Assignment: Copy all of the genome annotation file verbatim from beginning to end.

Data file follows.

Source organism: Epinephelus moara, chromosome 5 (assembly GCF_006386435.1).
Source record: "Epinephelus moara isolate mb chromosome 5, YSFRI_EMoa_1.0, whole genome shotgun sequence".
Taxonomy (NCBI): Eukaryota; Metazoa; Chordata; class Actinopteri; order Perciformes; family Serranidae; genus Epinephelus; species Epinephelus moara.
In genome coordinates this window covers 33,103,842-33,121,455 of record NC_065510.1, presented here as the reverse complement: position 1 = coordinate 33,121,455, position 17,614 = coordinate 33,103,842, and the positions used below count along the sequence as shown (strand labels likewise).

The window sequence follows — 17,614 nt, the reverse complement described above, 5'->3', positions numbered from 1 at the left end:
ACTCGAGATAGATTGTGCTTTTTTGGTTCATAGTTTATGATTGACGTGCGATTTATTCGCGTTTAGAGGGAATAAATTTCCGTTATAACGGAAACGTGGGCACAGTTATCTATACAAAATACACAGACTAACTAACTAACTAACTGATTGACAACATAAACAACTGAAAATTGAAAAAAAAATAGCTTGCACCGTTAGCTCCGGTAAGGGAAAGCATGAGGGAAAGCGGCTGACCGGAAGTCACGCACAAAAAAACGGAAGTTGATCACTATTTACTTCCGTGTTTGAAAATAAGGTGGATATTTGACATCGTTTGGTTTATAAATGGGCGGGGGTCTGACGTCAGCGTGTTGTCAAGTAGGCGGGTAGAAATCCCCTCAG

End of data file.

Source organism: Epinephelus moara, chromosome 5 (assembly GCF_006386435.1).
Source record: "Epinephelus moara isolate mb chromosome 5, YSFRI_EMoa_1.0, whole genome shotgun sequence".
Taxonomy (NCBI): Eukaryota; Metazoa; Chordata; class Actinopteri; order Perciformes; family Serranidae; genus Epinephelus; species Epinephelus moara.
In genome coordinates this window covers 33,103,842-33,121,455 of record NC_065510.1, presented here as the reverse complement: position 1 = coordinate 33,121,455, position 17,614 = coordinate 33,103,842, and the positions used below count along the sequence as shown (strand labels likewise).

The window sequence follows — 17,614 nt, the reverse complement described above, 5'->3', positions numbered from 1 at the left end:
ACTCGAGATAGATTGTGCTTTTTTGGTTCATAGTTTATGATTGACGTGCGATTTATTCGCGTTTAGAGGGAATAAATTTCCGTTATAACGGAAACGTGGGCACAGTTATCTATACAAAATACACAGACTAACTAACTAACTAACTGATTGACAACATAAACAACTGAAAATTGAAAAAAAAATAGCTTGCACCGTTAGCTCCGGTAAGGGAAAGCATGAGGGAAAGCGGCTGACCGGAAGTCACGCACAAAAAAACGGAAGTTGATCACTATTTACTTCCGTGTTTGAAAATAAGGTGGATATTTGACATCGTTTGGTTTATAAATGGGCGGGGGTCTGACGTCAGCGTGTTGTCAAGTAGGCGGGTAGAAATCCCCTCAG